If the unexcused delay here provides grounds for granting Turner's petition for habeas corpus, society must rely on the protections of civil commitment rather than the special standards for criminal commitment. If the unexcused delay is not grounds for habeas corpus, society loses protection for its interest in speedy resolution of commitments of insanity acquittees and in avoiding arbitrary deprivations of their liberties. Appellate courts have faced the need to balance similar interests in timely dispositions of cases against the need for protection from proven wrongdoers when trial courts have long delayed impositions of sentence or hearings on petitions to revoke probation. See People ex rel. Houston v. Frye, 35 Ill. 2d 591, 593, 221 N.E.2d 287 (1966); People v. White, 273 Ill. App. 3d 638, 653 N.E.2d 426, 210 Ill. Dec. 521 (1995). Although no statute prescribes consequences for either kind of delay, both can be grounds for outright release of convicted criminals.
Illinois courts have uniformly held that when the trial court permits an unreasonable time to pass, without acceptable excuse, prior to imposition of sentence, the court must release the offender without imposing any sentence. Thus, in People ex rel. Boenert v. Barrett, 202 Ill. 287, 298, 67 N.E. 23 (1903), the trial court lost jurisdiction to sentence the defendant convicted of a crime, because the court unreasonably failed to rule on defendant's motion for a new trial for 29 months. Our supreme court granted the defendant's petition for writ of habeas corpus. Barrett, 202 Ill. at 300. Similarly, in People v. Jones, 4 Ill. App. 3d 907, 909, 282 N.E.2d 248 (1972), the trial court lost jurisdiction when it gave no reasonable explanation for a delay of 32 months between conviction and sentencing. See also People v. Murdock, 50 Ill. App. 3d 198, 207, 365 N.E.2d 1301, 8 Ill. Dec. 839 (1977). As the court said in Frye, 35 Ill. 2d at 593:
"Post-trial activity, including the imposition of sentence, may not be indefinitely postponed, for public policy and the effective enforcement of the criminal law require reasonable promptness in those areas of its administration where specific time limitations are not imposed. Whether a given period of delay is so unreasonable as to deprive a court of its authority to proceed is dependent in substantial measure upon the circumstances."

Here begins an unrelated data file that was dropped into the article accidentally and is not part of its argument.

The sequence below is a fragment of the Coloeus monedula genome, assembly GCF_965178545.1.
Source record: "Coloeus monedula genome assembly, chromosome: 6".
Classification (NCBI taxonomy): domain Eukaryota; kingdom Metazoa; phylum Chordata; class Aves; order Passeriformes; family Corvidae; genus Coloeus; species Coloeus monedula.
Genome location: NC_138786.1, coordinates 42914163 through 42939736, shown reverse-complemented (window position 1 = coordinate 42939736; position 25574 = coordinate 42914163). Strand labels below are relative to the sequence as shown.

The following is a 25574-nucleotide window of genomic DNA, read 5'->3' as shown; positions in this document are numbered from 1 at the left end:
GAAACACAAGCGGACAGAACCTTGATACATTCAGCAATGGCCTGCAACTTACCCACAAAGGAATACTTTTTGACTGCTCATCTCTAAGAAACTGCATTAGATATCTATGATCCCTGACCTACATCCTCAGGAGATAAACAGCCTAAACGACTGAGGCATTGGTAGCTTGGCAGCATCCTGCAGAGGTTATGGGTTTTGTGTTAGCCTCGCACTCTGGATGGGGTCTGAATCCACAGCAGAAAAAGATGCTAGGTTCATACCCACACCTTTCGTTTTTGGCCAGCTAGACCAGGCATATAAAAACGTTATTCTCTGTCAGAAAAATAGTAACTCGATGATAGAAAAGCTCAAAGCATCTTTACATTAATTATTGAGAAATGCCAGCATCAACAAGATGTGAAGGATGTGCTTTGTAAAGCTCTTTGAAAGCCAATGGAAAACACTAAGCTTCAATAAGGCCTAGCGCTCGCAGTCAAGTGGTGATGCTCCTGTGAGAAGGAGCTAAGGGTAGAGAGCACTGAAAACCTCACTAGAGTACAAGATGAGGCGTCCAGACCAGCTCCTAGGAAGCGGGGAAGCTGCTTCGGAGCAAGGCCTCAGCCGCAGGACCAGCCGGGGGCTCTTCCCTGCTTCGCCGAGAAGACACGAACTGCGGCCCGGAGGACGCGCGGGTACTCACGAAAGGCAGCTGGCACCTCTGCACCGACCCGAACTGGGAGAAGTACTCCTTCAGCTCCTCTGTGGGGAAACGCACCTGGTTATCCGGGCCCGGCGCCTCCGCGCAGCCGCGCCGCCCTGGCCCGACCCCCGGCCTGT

Unreasonable delays in probation revocation proceedings also require dismissal of the charges, with no punishment of the offender or protection of society from further wrongdoing by one who has committed a crime. In White, 273 Ill. App. 3d at 643-44, the appellate court found that an unexcused four-year delay between the filing of a petition for probation revocation and commencement of proceedings on the petition violated the defendant's right to due process and required dismissal of the charges. See also People v. Powell, 89 Ill. App. 3d 801, 412 N.E.2d 47, 45 Ill. Dec. 11 (1980) (15-month delay); People v. Crawford, 85 Ill. App. 3d 366, 406 N.E.2d 861, 40 Ill. Dec. 658 (1980) (17-month delay).
Here, neither the prosecutor nor the trial court has offered any excuse for the delay of more than 72 months between the judgment finding Turner not guilty by reason of insanity and the commitment hearing. We note that the legislature has not found convicted criminals less dangerous than those found not guilty of crimes by reason of insanity. With respect to convicted criminals, society has an interest in punishment as well as its protection and the restoration of the offender to useful citizenship. 730 ILCS 5/1-1-2 (West 1994). The interest of society with respect to insanity acquittees is not in punishment but only in protection and restoration. Pastewski, 164 Ill. 2d at 196-97. Thus, the legislature has seen fit to enact mandatory sentences for many crimes, which must be served without further inquiry into the dangerousness of the criminal, while allowing insanity acquittees to earn release whenever the Department's facility director recommends release, unless the State proves the acquittees remain dangerous. Compare 730 ILCS 5/5-2-4(g), (h) (West 1994), with 730 ILCS 5/5-8-1 (West 1994).
If society's interest in protection and punishment cannot permit sentencing a convicted criminal after an unexplained delay of less than two years, society's more narrow interests in protection against, and not punishment of, those not guilty of crimes cannot permit the court to delay six years before holding the special commitment proceedings for insanity acquittees. Although we express no opinion on cases not before us, we note that this would be a very different case if the delay beyond the statutory period had been minimal or if the State had offered an adequate excuse for the delay. We hold that the unexcused lengthy delay before holding the hearing required by section 5-2-4 of the Unified Code of Corrections constitutes an omission that took place after the initial lawful confinement, and therefore the trial court should have granted Turner's petition for writ of habeas corpus. 735 ILCS 5/10-124(2)(West 1994); see People ex rel. DeMario v. Twomey, 27 Ill. App. 3d 103, 326 N.E.2d 513 (1975) (abstract of op.).
Like the court in In re Commitment of Coppersmith, 108 Ill. App. 3d 161, 164, 438 N.E.2d 1267, 63 Ill. Dec. 904 (1982), we, too, "conclude that respondent is entitled to his immediate release unless his civil commitment is sought." However, in order to provide the State an opportunity to pursue civil commitment, we stay our mandate for 45 days.
No. 1-94-3563: Reversed.
No. 1-95-0820: Vacated.
GORDON and HOURIHANE, JJ., concur.